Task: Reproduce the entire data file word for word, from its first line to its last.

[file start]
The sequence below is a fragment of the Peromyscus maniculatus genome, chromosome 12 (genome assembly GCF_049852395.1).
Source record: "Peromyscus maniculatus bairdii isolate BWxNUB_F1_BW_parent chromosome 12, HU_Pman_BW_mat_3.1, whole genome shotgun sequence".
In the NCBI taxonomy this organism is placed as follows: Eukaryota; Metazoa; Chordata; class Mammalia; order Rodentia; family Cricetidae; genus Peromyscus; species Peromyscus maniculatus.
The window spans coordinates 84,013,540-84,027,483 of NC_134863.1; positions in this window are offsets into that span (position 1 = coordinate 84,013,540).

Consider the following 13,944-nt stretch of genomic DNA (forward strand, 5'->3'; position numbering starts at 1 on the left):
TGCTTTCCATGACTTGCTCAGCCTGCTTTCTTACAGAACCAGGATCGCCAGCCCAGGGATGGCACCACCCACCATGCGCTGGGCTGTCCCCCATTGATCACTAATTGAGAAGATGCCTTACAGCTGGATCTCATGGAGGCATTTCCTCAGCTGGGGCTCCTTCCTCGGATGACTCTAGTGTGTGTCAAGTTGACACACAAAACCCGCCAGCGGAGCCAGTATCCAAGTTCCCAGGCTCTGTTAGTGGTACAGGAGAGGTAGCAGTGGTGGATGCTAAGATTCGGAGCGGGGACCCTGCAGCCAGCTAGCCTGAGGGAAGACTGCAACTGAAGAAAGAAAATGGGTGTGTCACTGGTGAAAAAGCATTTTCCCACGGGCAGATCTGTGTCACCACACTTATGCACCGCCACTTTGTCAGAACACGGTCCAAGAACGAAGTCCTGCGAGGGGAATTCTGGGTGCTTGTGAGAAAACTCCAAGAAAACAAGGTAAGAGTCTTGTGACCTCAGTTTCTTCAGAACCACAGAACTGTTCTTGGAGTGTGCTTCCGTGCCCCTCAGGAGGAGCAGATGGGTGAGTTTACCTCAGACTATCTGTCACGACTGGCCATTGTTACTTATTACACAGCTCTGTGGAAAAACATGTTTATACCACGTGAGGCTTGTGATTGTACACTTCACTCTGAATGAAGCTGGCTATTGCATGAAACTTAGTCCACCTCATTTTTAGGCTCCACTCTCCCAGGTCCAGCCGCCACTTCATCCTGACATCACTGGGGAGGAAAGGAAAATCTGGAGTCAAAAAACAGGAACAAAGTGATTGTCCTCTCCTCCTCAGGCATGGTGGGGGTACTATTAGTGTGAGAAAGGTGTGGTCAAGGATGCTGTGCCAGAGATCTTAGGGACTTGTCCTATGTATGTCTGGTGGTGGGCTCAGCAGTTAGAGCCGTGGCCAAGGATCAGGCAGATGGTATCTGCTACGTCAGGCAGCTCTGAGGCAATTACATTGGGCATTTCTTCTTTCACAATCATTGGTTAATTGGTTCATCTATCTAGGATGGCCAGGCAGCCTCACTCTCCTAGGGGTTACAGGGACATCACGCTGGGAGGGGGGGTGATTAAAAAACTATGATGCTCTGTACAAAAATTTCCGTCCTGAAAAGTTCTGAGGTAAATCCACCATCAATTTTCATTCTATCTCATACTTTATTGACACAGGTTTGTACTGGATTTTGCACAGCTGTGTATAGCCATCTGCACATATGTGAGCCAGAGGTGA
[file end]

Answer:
The sequence below is a fragment of the Peromyscus maniculatus genome, chromosome 12 (genome assembly GCF_049852395.1).
Source record: "Peromyscus maniculatus bairdii isolate BWxNUB_F1_BW_parent chromosome 12, HU_Pman_BW_mat_3.1, whole genome shotgun sequence".
In the NCBI taxonomy this organism is placed as follows: Eukaryota; Metazoa; Chordata; class Mammalia; order Rodentia; family Cricetidae; genus Peromyscus; species Peromyscus maniculatus.
The window spans coordinates 84,013,540-84,027,483 of NC_134863.1; positions in this window are offsets into that span (position 1 = coordinate 84,013,540).

Consider the following 13,944-nt stretch of genomic DNA (forward strand, 5'->3'; position numbering starts at 1 on the left):
TGCTTTCCATGACTTGCTCAGCCTGCTTTCTTACAGAACCAGGATCGCCAGCCCAGGGATGGCACCACCCACCATGCGCTGGGCTGTCCCCCATTGATCACTAATTGAGAAGATGCCTTACAGCTGGATCTCATGGAGGCATTTCCTCAGCTGGGGCTCCTTCCTCGGATGACTCTAGTGTGTGTCAAGTTGACACACAAAACCCGCCAGCGGAGCCAGTATCCAAGTTCCCAGGCTCTGTTAGTGGTACAGGAGAGGTAGCAGTGGTGGATGCTAAGATTCGGAGCGGGGACCCTGCAGCCAGCTAGCCTGAGGGAAGACTGCAACTGAAGAAAGAAAATGGGTGTGTCACTGGTGAAAAAGCATTTTCCCACGGGCAGATCTGTGTCACCACACTTATGCACCGCCACTTTGTCAGAACACGGTCCAAGAACGAAGTCCTGCGAGGGGAATTCTGGGTGCTTGTGAGAAAACTCCAAGAAAACAAGGTAAGAGTCTTGTGACCTCAGTTTCTTCAGAACCACAGAACTGTTCTTGGAGTGTGCTTCCGTGCCCCTCAGGAGGAGCAGATGGGTGAGTTTACCTCAGACTATCTGTCACGACTGGCCATTGTTACTTATTACACAGCTCTGTGGAAAAACATGTTTATACCACGTGAGGCTTGTGATTGTACACTTCACTCTGAATGAAGCTGGCTATTGCATGAAACTTAGTCCACCTCATTTTTAGGCTCCACTCTCCCAGGTCCAGCCGCCACTTCATCCTGACATCACTGGGGAGGAAAGGAAAATCTGGAGTCAAAAAACAGGAACAAAGTGATTGTCCTCTCCTCCTCAGGCATGGTGGGGGTACTATTAGTGTGAGAAAGGTGTGGTCAAGGATGCTGTGCCAGAGATCTTAGGGACTTGTCCTATGTATGTCTGGTGGTGGGCTCAGCAGTTAGAGCCGTGGCCAAGGATCAGGCAGATGGTATCTGCTACGTCAGGCAGCTCTGAGGCAATTACATTGGGCATTTCTTCTTTCACAATCATTGGTTAATTGGTTCATCTATCTAGGATGGCCAGGCAGCCTCACTCTCCTAGGGGTTACAGGGACATCACGCTGGGAGGGGGGGTGATTAAAAAACTATGATGCTCTGTACAAAAATTTCCGTCCTGAAAAGTTCTGAGGTAAATCCACCATCAATTTTCATTCTATCTCATACTTTATTGACACAGGTTTGTACTGGATTTTGCACAGCTGTGTATAGCCATCTGCACATATGTGAGCCAGAGGTGA